Yet Dan Cox, the institute’s research director, said that Brownback’s defeat did not augur more victories for Republicans pursuing more moderate economic policies. He said Republican policymakers and their advisers around the country are likely to view the example of Kansas as a failure of implementation, rather than one of principle, and they will argue that Kansas’s experiment would have succeeded had the legislature reduced spending even more.
As the saying goes, conservatism never fails, it is only failed.
If the controversy over the firing of James Comey, the F.B.I. director, has done anything, it has confirmed my decision on Nov. 9 to leave the Republican Party after a lifetime as a loyal member.
While the president has the authority to fire the F.B.I. director, to do so under these circumstances and for these reasons is a gross violation of the trust citizens place in the president to ensure that the laws “be faithfully executed.” If this is not a prima facie case of obstruction of justice — an impeachable offense — it’s hard to know what is.
Republicans would understand this and say so if these actions were taken by President Hillary Clinton. But when it comes to President Trump, they have checked their principles at the Oval Office door.
Are there even three principled Republicans left who will put their devotion to the Republic above their fealty to the Republican Party?
Signs point to no. If Trump bragging about serial sexual assault wasn’t enough to keep them from supporting him, legal abuses of power seem unlikely to do so.
But the real heart of anti-anti-Trumpism is the delight in the frustration and anger of his opponents. Mr. Trump’s base is unlikely to hold him either to promises or tangible achievements, because conservative politics is now less about ideas or accomplishments than it is about making the right enemies cry out in anguish.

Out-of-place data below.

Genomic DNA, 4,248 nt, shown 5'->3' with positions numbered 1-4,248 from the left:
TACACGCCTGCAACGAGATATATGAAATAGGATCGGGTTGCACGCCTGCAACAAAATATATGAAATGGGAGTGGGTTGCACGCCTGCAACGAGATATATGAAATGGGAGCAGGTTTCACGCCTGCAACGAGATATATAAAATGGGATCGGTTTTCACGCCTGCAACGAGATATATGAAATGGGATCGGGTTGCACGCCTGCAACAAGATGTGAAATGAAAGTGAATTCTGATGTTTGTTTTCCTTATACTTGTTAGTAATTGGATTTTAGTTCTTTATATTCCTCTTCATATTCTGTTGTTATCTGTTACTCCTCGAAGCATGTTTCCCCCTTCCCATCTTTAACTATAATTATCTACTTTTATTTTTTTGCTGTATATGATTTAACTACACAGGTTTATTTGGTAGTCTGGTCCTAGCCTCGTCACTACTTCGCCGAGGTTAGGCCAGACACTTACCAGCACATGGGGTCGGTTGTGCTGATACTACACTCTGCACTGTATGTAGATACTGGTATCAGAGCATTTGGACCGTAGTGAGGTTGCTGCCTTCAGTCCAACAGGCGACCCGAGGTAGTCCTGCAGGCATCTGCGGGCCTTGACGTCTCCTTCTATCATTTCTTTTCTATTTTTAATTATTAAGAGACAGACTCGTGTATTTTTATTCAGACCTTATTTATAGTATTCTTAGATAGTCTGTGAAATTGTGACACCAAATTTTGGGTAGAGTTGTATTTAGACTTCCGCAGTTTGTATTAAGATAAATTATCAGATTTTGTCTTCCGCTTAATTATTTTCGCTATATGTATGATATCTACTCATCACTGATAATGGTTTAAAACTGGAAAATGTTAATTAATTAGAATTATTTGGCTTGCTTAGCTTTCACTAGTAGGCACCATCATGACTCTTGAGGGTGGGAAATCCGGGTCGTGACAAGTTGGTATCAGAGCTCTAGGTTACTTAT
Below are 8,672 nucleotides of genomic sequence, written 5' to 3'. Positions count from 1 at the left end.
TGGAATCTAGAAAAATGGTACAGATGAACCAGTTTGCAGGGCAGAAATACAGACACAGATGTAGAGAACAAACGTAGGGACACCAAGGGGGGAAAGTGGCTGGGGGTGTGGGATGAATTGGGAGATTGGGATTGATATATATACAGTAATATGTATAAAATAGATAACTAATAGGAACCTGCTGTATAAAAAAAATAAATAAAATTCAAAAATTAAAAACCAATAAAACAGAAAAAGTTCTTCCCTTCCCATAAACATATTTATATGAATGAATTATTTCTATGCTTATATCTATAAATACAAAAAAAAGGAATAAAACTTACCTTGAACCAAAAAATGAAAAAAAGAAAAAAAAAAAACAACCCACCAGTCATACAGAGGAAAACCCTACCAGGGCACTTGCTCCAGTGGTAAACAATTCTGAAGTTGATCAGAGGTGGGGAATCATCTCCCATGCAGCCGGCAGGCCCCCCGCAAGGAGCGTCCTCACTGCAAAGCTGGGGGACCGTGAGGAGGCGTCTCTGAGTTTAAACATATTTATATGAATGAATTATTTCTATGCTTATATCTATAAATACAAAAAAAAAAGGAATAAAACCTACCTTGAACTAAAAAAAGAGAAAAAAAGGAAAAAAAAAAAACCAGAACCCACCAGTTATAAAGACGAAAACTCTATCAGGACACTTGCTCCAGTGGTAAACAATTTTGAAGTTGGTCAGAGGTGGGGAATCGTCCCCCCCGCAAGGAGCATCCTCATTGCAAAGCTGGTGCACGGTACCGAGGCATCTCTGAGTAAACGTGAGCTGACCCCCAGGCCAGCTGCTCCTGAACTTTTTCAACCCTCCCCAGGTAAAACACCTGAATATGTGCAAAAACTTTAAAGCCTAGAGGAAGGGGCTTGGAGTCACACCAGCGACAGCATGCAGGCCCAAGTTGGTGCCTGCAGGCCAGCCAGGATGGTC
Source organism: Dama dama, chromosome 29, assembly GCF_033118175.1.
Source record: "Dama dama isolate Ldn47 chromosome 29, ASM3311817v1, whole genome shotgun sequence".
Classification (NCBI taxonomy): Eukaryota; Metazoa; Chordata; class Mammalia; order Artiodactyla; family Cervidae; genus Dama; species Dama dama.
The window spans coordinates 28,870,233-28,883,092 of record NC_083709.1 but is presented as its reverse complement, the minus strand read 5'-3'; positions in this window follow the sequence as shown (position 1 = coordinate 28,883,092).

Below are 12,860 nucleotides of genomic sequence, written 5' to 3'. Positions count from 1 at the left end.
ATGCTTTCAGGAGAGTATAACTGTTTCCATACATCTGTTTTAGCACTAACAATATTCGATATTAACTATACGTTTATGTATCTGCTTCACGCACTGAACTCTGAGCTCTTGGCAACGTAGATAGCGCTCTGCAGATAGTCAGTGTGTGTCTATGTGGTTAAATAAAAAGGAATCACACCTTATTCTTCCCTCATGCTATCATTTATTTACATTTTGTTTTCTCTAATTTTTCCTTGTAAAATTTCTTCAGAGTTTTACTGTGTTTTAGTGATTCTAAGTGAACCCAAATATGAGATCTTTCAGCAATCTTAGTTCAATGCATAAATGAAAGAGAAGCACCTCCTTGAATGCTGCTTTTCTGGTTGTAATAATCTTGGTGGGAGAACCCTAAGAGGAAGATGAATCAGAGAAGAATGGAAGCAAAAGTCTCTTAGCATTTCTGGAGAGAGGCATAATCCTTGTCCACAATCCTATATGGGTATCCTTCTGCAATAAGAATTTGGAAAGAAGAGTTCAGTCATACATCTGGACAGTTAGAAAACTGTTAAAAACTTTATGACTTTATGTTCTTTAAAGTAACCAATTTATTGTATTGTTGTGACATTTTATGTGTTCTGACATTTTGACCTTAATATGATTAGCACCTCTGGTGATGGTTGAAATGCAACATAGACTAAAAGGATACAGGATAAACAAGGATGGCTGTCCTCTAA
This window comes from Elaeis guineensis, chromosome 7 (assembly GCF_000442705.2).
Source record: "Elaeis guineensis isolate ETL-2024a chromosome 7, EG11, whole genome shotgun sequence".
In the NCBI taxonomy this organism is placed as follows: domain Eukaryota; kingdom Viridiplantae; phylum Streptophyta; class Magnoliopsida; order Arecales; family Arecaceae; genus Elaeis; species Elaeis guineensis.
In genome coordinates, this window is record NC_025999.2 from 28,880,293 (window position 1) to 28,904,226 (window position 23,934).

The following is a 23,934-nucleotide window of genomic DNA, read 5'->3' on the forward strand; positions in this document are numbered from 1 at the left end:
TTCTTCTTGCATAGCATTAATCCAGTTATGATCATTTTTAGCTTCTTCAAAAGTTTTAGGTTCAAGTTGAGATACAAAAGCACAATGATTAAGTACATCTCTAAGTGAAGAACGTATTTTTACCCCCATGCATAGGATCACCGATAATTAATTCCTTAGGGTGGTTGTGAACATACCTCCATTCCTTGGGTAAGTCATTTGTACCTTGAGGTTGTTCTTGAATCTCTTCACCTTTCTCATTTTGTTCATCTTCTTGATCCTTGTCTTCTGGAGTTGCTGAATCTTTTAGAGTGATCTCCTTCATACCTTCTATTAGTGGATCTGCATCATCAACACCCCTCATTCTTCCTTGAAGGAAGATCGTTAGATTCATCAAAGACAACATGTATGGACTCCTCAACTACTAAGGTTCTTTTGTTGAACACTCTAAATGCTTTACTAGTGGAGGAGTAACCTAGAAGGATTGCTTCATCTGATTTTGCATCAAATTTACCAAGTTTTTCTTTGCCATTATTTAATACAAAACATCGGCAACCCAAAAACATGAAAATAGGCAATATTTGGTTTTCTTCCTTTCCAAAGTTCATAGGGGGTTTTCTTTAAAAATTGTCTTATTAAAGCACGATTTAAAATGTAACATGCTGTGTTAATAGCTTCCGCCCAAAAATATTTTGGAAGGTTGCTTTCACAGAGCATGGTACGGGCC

In many ways anti-anti-Trumpism mirrors Donald Trump himself, because at its core there are no fixed values, no respect for constitutional government or ideas of personal character, only a free-floating nihilism cloaked in insult, mockery and bombast.
A desire for transgression is all that’s left of the American right.
The second [mirage] is that Trumpcare is a health-care bill. It’s not. It’s a trillion dollar tax cut for the top 2 percent that’s paid for with a trillion dollars of health-care cuts for the poor and middle class. Or, as Trump would call it, “something terrific.” He just left out that that’s only for people making $200,000 or more.
The Environmental Protection Agency announced Friday evening its website would be “undergoing changes” to better represent the new direction the agency is taking, triggering the removal of several agency websites containing detailed climate data and scientific information.
Trump said at the meeting that he has yet to attack Flake hard but threatened to begin doing so. Flake stood up to Trump by urging him to stop attacking Mexicans. Trump predicted that Flake would lose his reelection, at which point Flake informed Trump that he was not on the ballot this year, the sources said.
Several lawmakers said questions were raised about derogatory comments Trump has made about minorities and women, as well as his inability to stay on message.
Trump dismissed the issue and insisted he has great support from Hispanics, Dent said.
Sounds about right.
Yesterday, in a story about some of Trump’s remarks, CNN ran a chyron reading “Trump: I never said Japan should have nukes (he did)”. That kind of on-the-fly fact-checking is unusual, but Trump necessitates it because he tells such a spectacularly large number of lies. He also enables it because those lies are often repeated and obvious. So we’re beginning to see those corrections appear right in the body of stories: the reporter relays what Trump said, and notes immediately that it’s false.